John Hartson, ex-Celtic striker, opens up on gambling that nearly ruined his life

Former Celtic striker John Hartson has admitted he was on the highway to Hell after becoming a gambling addict, with the Welshman claiming that, had he not managed to kick the habit, he would be either dead or in prison by now.

Fortunately for the amiable 43-year-old, he suffered neither of those fates.

Rather, since he first sought help on 5 October, 2011 (“my mother’s birthday,” he confided), he has launched a successful career as a pundit on radio, TV and newspapers.

That has given him a platform and a profile which he intends to use to benefit others.

John Hartson at the Ladbrokes responsible gambling launch. Picture: Ross Parker/SNS

Some might question the wisdom of him getting into bed with bookmakers for philanthropic reasons, but Hartson has no doubts that he has made the right choice.

“All they can do is try to put the message out there that, if people are gambling irresponsibly, there are ways to tackle it,” he said. “If people don’t want to listen, that’s down to them.

“Ladbrokes, as a company, have to be seen to be doing something to help people not get out of control. Everything that Ladbrokes do, generally, gets negativity but not everyone becomes an addict.

“My dad goes to the racing twice a year and spends what he can afford. He’s not an addict. If I told him not to bet, he would say: ‘Who are you to tell me not to gamble? I’ll do what I want. I am in control of my gambling’.

But saying no did not come naturally to Hartson. “My ex-wife, my parents, my managers, my team-mates couldn’t stop me gambling because I didn’t want to stop,” he said.

“If there are players like that, then it’s up to them. They have to get into that place themselves. But for me it was about hitting rock bottom and it was not a very nice place to be.

“I let my gambling get out of control and it really, really got a grip of me. I had a situation where I’d just come out of hospital a few years earlier and I was gambling heavily. 
Eventually, my [second] wife had had enough. She said she thought the world of me and loved me but that she couldn’t hang around any more and watch me go through what I was going through.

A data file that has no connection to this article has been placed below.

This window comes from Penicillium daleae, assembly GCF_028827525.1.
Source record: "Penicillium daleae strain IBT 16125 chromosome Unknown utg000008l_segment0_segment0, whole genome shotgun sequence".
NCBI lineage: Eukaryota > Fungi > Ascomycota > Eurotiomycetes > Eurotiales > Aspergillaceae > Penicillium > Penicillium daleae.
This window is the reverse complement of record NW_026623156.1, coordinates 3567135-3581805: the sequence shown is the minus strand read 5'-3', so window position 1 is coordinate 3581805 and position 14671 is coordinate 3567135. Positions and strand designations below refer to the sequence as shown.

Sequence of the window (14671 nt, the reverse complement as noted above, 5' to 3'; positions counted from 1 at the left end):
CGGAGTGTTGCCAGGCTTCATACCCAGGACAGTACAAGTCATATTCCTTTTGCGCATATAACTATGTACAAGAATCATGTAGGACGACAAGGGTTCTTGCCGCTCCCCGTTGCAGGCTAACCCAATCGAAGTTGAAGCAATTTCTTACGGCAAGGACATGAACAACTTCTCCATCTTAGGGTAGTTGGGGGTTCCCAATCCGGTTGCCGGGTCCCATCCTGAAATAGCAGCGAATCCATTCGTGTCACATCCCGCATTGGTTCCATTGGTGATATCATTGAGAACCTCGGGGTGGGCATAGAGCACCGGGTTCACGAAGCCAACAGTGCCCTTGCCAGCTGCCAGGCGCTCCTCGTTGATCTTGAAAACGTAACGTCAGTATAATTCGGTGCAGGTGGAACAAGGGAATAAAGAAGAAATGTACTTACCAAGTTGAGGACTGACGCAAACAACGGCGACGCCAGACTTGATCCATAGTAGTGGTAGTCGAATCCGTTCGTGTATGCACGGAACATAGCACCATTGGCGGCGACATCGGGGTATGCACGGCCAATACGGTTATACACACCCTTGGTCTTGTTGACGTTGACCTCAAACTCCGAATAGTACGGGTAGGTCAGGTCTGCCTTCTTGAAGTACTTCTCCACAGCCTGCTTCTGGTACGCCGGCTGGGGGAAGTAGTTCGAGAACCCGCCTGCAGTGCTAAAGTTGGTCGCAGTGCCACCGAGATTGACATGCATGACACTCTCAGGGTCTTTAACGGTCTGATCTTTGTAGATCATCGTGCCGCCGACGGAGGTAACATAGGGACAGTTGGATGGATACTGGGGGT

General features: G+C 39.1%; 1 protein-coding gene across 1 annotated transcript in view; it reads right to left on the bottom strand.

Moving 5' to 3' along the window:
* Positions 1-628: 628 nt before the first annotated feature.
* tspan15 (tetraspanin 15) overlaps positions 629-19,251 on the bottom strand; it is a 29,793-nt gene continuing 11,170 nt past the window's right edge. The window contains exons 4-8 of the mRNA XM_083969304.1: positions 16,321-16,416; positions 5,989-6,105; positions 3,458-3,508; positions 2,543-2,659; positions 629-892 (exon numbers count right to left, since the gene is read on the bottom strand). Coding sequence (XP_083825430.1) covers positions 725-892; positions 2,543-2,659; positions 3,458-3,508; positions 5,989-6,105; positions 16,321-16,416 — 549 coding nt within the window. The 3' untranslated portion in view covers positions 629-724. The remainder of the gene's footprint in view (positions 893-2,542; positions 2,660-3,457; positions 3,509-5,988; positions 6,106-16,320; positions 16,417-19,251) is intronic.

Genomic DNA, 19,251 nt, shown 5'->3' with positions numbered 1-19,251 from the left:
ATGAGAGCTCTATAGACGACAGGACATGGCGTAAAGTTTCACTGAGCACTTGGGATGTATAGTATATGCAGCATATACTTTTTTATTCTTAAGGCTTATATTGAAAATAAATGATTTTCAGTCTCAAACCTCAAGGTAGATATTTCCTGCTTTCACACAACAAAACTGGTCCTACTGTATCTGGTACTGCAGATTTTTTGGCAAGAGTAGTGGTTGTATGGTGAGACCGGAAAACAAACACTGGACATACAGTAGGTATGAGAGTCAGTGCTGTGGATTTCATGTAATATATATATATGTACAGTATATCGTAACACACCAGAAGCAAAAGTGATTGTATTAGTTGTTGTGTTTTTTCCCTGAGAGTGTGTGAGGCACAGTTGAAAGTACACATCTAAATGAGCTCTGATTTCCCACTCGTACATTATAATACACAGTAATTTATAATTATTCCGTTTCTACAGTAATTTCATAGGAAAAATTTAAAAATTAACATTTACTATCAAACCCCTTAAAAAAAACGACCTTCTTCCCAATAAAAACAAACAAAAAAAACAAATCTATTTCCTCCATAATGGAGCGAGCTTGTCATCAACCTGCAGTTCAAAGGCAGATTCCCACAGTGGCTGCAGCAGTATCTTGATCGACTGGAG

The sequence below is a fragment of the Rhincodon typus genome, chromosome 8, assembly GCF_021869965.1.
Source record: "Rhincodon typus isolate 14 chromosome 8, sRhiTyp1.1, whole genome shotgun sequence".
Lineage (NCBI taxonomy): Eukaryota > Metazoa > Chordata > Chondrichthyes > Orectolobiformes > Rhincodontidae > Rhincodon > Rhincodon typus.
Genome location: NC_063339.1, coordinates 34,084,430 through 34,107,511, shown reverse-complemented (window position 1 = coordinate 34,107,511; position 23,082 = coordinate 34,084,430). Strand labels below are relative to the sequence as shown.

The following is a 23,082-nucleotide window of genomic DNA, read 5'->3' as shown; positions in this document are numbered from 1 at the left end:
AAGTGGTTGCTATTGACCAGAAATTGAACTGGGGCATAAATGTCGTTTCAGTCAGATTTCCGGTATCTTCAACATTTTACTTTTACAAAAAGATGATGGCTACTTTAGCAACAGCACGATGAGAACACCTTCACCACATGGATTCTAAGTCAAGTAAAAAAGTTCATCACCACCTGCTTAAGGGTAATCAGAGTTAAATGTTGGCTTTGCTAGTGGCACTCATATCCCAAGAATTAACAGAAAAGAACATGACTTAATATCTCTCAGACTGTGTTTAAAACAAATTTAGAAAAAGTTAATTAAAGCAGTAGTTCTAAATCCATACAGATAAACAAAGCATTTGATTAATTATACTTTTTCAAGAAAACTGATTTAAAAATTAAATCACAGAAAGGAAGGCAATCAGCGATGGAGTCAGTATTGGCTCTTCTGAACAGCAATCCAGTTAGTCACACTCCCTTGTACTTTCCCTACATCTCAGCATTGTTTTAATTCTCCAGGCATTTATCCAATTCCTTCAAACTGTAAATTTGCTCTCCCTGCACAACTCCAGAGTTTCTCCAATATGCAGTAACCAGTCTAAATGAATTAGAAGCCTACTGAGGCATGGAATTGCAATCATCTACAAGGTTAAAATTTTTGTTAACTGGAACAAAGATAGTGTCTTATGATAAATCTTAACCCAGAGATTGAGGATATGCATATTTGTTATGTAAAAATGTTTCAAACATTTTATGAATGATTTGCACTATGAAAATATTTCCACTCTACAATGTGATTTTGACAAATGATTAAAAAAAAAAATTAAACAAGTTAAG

“That was rock bottom for me, to think that my wife and kids were leaving me.

“Sarah packed her bags and said she was going up to her parents because she could no longer live like this. That was maybe the 20th warning I got, but it was that moment when I saw her bags were packed and her flights were booked.

“I’ve heard it said since that a lot of people need to hit rock bottom before they can come out of it and that was my lowest point. Now I’m involved in this campaign to help stop people getting into the same situation I was in. 
“If people don’t want to gamble responsibly, then that’s down to them – I’m not a miracle worker. I can only speak of my own experiences and send out a positive message. 
“Ladbrokes get a lot of criticism but this is a positive move by them to try and put things in place to help people recognise the signs before they reach a stage where there is no return because they’re already an addict.”

Hartson began punting as a teenager at Arsenal, where a combination of spare cash and even more spare time helped propel him to the bookies.

“I punted heavily for years,” he said. “I’m now seven years clean and I know I wouldn’t have been able to build the house I’ve just built in Edinburgh if I was still gambling.

“I wouldn’t be able to drive the car I drive. I’d be away from my missus and would have a terrible relationship with my children.

“I can’t even imagine where I’d be now, to be quite honest, if I hadn’t have got myself straight and sorted it out. I would’ve either been dead or in jail.”

Hartson does not anticipate becoming a repeat offender but he also recognises his limits.

“I have totally erased gambling from my mind,” he said. “I don’t go to bookmakers, I don’t go to racetracks, I have been asked by talkSport to co-host the Alan Brazil show at Cheltenham.

“However, I don’t want to put myself into an environment where there are potential dangers all around me and 200,000 people there, every one of them betting.

“The doors that have opened for me in the last seven years have been great. I’ve been phoned up by Premier League managers in Scotland and England asking me to help their players; we all know some of the obvious ones.

“It makes me feel like people are trusting me and believing in me. But all I can do is talk to these players and offer to take the boy to a Gamblers’ Anonymous meeting. Then the rest is down to him.”

John Hartson was speaking to publicise SPFL sponsors Ladbrokes’ The Backing Responsible Gambling campaign.